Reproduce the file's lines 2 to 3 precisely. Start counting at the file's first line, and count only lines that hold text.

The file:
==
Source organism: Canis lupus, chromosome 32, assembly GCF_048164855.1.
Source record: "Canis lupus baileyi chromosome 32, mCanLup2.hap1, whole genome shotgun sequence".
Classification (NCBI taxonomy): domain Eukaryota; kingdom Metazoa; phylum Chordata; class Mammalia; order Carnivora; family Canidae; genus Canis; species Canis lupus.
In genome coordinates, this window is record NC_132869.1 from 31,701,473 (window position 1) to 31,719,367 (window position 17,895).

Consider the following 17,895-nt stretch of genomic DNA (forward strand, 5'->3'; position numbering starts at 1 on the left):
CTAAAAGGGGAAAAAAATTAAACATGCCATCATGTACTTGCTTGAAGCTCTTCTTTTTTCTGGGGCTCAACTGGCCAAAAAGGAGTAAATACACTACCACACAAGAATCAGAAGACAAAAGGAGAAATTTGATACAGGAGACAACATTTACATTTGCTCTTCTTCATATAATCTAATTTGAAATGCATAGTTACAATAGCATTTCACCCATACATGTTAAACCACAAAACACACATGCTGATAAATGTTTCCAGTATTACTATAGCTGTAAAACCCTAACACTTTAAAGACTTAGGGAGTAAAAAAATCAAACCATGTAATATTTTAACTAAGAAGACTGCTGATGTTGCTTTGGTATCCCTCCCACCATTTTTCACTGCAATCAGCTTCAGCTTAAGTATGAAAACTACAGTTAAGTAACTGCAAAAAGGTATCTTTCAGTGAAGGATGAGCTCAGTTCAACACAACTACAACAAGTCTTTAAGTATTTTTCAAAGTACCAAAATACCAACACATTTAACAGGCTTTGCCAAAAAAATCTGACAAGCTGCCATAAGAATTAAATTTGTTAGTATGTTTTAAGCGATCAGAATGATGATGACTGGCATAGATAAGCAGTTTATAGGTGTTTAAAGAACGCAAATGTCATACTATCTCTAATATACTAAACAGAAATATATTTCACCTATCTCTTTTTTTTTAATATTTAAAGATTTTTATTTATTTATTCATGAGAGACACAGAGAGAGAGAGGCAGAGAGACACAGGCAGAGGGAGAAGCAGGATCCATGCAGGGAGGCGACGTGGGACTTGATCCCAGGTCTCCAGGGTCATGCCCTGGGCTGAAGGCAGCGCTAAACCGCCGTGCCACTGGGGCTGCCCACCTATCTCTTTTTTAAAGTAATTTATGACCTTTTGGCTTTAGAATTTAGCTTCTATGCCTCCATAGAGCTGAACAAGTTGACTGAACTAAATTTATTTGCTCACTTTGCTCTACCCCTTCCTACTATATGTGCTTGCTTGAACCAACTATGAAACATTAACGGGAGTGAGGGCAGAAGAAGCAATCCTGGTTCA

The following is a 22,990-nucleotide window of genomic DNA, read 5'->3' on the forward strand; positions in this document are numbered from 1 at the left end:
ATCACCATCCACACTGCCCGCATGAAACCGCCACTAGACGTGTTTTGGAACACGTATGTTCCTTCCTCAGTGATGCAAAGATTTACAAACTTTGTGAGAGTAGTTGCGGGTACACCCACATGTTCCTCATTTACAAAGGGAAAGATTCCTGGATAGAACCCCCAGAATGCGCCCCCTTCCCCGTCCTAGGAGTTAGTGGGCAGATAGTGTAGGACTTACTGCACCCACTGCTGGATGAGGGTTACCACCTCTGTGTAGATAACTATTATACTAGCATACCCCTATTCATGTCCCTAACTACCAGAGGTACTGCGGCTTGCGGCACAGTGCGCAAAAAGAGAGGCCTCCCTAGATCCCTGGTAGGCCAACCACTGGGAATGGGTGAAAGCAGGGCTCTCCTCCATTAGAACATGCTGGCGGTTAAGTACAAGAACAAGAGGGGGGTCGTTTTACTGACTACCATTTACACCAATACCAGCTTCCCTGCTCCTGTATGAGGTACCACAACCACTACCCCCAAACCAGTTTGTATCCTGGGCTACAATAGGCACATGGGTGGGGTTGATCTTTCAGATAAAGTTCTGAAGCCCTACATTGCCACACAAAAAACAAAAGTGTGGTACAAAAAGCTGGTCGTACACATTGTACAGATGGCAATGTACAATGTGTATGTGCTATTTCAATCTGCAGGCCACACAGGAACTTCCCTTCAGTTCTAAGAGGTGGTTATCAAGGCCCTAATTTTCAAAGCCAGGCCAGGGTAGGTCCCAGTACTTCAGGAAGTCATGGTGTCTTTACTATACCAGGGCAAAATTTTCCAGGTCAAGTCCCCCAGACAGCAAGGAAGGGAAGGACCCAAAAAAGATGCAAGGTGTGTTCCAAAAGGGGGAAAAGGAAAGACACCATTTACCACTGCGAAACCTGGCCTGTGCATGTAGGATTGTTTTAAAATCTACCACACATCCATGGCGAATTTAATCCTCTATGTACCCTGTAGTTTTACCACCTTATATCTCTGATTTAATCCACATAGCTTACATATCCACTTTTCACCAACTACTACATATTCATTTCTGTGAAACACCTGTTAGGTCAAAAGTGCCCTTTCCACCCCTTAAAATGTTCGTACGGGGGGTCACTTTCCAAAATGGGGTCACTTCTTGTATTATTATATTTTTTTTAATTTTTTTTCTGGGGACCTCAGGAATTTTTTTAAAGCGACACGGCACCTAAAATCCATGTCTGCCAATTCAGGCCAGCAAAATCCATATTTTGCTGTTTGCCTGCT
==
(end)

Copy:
Source record: "Canis lupus baileyi chromosome 32, mCanLup2.hap1, whole genome shotgun sequence".
Classification (NCBI taxonomy): domain Eukaryota; kingdom Metazoa; phylum Chordata; class Mammalia; order Carnivora; family Canidae; genus Canis; species Canis lupus.